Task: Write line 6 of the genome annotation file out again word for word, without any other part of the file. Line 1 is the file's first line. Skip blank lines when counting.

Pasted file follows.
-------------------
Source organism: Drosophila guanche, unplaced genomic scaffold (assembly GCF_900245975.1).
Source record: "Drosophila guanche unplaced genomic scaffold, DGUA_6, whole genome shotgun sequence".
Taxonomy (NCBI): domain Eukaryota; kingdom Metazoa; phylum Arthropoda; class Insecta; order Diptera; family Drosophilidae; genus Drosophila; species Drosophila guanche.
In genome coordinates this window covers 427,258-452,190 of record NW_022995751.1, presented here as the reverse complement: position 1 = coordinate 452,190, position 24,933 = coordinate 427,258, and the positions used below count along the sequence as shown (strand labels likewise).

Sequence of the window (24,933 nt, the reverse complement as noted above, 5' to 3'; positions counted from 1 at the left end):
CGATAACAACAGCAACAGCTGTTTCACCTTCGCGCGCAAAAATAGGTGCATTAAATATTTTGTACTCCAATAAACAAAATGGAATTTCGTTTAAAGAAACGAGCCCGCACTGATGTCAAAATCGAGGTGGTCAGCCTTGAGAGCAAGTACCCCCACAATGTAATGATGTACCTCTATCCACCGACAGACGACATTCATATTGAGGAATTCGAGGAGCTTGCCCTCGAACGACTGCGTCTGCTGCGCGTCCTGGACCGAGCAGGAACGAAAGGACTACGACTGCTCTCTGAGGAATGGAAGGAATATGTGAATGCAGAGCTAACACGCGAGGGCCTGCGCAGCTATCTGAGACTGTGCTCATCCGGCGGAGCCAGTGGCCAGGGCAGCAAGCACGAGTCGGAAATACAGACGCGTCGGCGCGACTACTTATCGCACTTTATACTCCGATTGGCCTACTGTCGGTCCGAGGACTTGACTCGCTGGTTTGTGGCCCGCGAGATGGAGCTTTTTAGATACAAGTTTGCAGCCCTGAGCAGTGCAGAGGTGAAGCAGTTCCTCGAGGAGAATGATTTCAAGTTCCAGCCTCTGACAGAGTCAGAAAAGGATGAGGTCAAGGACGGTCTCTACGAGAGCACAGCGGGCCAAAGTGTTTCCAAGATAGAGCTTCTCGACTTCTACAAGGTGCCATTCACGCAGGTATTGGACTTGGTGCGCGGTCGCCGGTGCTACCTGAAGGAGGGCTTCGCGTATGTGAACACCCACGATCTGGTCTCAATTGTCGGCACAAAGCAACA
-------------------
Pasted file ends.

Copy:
CGATAACAACAGCAACAGCTGTTTCACCTTCGCGCGCAAAAATAGGTGCATTAAATATTTTGTACTCCAATAAACAAAATGGAATTTCGTTTAAAGAAACGAGCCCGCACTGATGTCAAAATCGAGGTGGTCAGCCTTGAGAGCAAGTACCCCCACAATGTAATGATGTACCTCTATCCACCGACAGACGACATTCATATTGAGGAATTCGAGGAGCTTGCCCTCGAACGACTGCGTCTGCTGCGCGTCCTGGACCGAGCAGGAACGAAAGGACTACGACTGCTCTCTGAGGAATGGAAGGAATATGTGAATGCAGAGCTAACACGCGAGGGCCTGCGCAGCTATCTGAGACTGTGCTCATCCGGCGGAGCCAGTGGCCAGGGCAGCAAGCACGAGTCGGAAATACAGACGCGTCGGCGCGACTACTTATCGCACTTTATACTCCGATTGGCCTACTGTCGGTCCGAGGACTTGACTCGCTGGTTTGTGGCCCGCGAGATGGAGCTTTTTAGATACAAGTTTGCAGCCCTGAGCAGTGCAGAGGTGAAGCAGTTCCTCGAGGAGAATGATTTCAAGTTCCAGCCTCTGACAGAGTCAGAAAAGGATGAGGTCAAGGACGGTCTCTACGAGAGCACAGCGGGCCAAAGTGTTTCCAAGATAGAGCTTCTCGACTTCTACAAGGTGCCATTCACGCAGGTATTGGACTTGGTGCGCGGTCGCCGGTGCTACCTGAAGGAGGGCTTCGCGTATGTGAACACCCACGATCTGGTCTCAATTGTCGGCACAAAGCAACA